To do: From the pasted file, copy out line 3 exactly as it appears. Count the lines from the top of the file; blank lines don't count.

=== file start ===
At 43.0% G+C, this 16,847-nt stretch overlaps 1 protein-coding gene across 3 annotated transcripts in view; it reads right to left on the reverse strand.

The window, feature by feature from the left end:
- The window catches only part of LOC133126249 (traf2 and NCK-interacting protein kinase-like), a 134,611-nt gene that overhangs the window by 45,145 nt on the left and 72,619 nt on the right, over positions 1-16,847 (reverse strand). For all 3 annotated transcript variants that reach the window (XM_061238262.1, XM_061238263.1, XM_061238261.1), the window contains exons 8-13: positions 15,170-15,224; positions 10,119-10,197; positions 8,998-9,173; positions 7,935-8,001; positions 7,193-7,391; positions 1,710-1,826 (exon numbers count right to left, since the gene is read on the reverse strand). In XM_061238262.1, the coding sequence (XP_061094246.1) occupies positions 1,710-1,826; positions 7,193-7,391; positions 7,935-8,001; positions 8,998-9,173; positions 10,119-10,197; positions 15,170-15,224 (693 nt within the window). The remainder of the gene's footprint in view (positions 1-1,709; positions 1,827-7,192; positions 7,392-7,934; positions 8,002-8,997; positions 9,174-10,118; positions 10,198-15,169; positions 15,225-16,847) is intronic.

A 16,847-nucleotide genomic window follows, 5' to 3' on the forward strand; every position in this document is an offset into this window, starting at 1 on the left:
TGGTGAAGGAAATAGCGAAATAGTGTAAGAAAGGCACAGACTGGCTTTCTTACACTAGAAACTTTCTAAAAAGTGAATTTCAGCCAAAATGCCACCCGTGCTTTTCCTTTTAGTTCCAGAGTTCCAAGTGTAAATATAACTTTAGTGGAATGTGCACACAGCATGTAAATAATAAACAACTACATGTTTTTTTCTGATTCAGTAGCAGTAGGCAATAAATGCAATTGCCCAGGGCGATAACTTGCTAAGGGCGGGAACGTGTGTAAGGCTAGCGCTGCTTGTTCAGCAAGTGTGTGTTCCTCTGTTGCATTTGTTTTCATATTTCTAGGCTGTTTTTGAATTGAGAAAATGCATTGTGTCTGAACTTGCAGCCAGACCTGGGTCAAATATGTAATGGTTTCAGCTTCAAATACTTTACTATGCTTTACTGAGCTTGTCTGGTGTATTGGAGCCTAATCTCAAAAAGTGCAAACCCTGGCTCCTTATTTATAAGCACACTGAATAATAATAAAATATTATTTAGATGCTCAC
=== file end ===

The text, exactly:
- The window catches only part of LOC133126249 (traf2 and NCK-interacting protein kinase-like), a 134,611-nt gene that overhangs the window by 45,145 nt on the left and 72,619 nt on the right, over positions 1-16,847 (reverse strand). For all 3 annotated transcript variants that reach the window (XM_061238262.1, XM_061238263.1, XM_061238261.1), the window contains exons 8-13: positions 15,170-15,224; positions 10,119-10,197; positions 8,998-9,173; positions 7,935-8,001; positions 7,193-7,391; positions 1,710-1,826 (exon numbers count right to left, since the gene is read on the reverse strand). In XM_061238262.1, the coding sequence (XP_061094246.1) occupies positions 1,710-1,826; positions 7,193-7,391; positions 7,935-8,001; positions 8,998-9,173; positions 10,119-10,197; positions 15,170-15,224 (693 nt within the window). The remainder of the gene's footprint in view (positions 1-1,709; positions 1,827-7,192; positions 7,392-7,934; positions 8,002-8,997; positions 9,174-10,118; positions 10,198-15,169; positions 15,225-16,847) is intronic.